Caregiver supports under attack - Caring Across Generations

Caregiver supports under attack


Imagine you are caring for both of your parents. They need full time care — help with cooking, cleaning, managing medication, getting to doctor’s appointments — so you move them into your home. They get to be with family and maintain their independence while you are assured you can be there for them, no matter what.

Imagine that a commitment like this comes with a range of supports specifically created to help you be there for your family. Access to respite services. Support from a case worker. Health insurance. Training. A call center to answer questions. Regular support and solidarity meetings with other people engaged in caregiving. Maybe even compensation.

Sounds pretty great right? But maybe too good to be true?

For Caring Across activist Marissa S., it was true.

Marissa is the primary caregiver for her mother, who has Alzheimer’s, her father, who has heart disease, and her son, a person with physical and mental disabilities. In California, a person caring for their family can become a member of a union. A union that fought for and won the supports that make it easier for people like Marissa to there for her family, no matter what. A union that stands with and defends the #CaringMajority.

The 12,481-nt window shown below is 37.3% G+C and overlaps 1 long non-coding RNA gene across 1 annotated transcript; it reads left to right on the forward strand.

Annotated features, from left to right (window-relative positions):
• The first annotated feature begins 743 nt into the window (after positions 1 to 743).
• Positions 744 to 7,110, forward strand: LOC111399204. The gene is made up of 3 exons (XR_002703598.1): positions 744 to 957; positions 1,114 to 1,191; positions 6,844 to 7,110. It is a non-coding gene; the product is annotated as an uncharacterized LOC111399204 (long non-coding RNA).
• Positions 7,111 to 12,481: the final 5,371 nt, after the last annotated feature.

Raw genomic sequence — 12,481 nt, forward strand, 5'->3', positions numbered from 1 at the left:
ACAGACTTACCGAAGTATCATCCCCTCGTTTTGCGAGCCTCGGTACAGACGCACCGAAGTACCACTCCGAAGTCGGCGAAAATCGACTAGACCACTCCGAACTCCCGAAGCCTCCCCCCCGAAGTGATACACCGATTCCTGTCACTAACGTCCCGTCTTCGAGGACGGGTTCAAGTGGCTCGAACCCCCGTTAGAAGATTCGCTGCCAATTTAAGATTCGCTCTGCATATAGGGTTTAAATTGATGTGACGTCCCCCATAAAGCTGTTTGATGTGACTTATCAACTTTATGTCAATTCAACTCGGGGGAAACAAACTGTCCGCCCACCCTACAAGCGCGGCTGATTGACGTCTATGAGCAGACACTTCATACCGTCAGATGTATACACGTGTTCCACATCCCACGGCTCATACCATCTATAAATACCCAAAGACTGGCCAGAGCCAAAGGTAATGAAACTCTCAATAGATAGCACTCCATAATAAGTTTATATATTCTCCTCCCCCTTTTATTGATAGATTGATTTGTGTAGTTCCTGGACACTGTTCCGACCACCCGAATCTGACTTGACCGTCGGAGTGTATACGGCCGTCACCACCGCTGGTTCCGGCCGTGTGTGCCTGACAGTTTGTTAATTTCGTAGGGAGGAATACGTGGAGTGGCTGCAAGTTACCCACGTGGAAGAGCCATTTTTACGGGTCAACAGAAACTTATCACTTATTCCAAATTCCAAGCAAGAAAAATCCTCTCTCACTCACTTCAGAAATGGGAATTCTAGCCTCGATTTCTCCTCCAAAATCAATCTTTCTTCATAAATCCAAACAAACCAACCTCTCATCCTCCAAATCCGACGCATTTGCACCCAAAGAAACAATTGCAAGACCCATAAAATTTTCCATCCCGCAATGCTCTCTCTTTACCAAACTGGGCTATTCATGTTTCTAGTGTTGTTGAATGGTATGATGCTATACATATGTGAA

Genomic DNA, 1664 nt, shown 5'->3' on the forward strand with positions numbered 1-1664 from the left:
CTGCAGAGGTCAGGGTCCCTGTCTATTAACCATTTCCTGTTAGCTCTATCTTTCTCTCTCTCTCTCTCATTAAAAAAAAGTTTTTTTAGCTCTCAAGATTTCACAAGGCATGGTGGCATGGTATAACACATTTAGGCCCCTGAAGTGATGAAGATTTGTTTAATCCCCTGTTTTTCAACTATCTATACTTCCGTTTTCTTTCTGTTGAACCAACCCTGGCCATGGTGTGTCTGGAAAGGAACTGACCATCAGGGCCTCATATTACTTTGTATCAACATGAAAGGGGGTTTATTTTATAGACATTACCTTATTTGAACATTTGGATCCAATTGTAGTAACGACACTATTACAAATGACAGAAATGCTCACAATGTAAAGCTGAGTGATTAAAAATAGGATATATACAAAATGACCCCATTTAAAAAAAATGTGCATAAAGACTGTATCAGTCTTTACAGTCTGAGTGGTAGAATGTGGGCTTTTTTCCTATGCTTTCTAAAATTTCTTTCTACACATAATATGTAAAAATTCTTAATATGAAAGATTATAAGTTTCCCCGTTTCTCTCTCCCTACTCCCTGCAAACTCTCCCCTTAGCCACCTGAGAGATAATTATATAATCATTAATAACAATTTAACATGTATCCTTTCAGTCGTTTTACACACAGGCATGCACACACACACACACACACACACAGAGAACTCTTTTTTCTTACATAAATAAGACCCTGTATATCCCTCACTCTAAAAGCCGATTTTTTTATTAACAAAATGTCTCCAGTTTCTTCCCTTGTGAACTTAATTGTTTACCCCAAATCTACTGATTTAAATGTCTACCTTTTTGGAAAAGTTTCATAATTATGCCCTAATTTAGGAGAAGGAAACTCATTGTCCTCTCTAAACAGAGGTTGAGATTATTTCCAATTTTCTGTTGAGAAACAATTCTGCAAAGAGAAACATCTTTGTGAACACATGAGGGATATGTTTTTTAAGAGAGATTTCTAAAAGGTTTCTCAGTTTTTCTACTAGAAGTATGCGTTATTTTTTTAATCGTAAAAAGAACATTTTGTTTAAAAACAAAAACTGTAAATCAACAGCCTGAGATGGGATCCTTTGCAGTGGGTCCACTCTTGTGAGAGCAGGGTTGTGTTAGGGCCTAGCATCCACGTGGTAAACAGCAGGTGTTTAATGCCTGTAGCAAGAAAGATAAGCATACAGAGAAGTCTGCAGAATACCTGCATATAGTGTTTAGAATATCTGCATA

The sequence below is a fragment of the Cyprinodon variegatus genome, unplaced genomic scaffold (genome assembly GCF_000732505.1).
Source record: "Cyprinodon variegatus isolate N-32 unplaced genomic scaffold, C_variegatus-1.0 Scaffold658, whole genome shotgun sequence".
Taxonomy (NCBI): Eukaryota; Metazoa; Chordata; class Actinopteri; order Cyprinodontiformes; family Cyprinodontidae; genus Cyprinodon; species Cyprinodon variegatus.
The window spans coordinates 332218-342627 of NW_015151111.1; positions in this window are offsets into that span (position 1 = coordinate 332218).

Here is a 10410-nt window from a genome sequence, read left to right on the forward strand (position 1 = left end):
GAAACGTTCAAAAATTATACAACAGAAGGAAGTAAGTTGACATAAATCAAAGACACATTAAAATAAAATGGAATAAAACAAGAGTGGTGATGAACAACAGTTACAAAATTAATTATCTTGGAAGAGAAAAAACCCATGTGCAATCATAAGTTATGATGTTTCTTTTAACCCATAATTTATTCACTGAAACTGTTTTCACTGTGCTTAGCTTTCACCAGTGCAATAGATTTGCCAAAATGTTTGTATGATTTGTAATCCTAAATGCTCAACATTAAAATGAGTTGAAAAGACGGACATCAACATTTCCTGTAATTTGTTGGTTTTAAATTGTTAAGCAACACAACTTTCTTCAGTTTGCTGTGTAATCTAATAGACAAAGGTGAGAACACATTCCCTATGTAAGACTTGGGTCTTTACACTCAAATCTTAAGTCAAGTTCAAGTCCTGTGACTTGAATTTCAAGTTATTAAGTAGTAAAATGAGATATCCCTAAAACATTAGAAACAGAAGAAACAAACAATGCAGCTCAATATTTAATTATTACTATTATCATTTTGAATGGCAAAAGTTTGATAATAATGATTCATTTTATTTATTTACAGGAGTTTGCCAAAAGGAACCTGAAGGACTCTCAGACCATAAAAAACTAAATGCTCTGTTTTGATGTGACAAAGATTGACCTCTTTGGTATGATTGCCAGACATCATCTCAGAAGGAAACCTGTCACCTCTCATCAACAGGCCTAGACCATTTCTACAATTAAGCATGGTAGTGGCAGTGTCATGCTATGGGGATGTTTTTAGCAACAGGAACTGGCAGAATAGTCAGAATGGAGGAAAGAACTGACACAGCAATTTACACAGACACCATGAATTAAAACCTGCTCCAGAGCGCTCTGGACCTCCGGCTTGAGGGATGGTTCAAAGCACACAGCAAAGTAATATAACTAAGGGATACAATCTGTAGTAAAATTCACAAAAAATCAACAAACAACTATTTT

But these victories are under attack. And as part of the #CaringMajority, we must fight back. On February 26th, the U.S Supreme Court will hear Janus v. AFSCME Council 31, a case that threatens the survival of public sector unions, unions just like the one Marissa was a part of in California.

That’s why Caring Across is joining in the Working People’s Day of Action, organized by AFSCME, Jobs with Justice, and dozens of other groups.

Marissa knows exactly what’s at stake if the Supreme Court weakens one of the most powerful ways we have to come together in numbers to speak up for ourselves, our families and our communities.

That’s because she doesn’t live in California anymore. She lives in Georgia. In Georgia, there is no union for family caregivers to be a part of — and therefore no range of support to help her be there for her family. Here’s how she describes the difference:

“In California, I had a lot of support to provide care for my family as we saw fit. We were able to choose what made sense for us. We had real options. In Georgia, it’s not difficult to find the care you want for your family — it’s impossible.”

When people can join together to speak up for ourselves, our families, and our communities, we can get what we need in order to make sure family comes first.

That’s why Marissa is joining in reclaiming our freedom to come together in unions. Add your voice to Marissa’s and hundreds of other Caring Across activists by clicking here.

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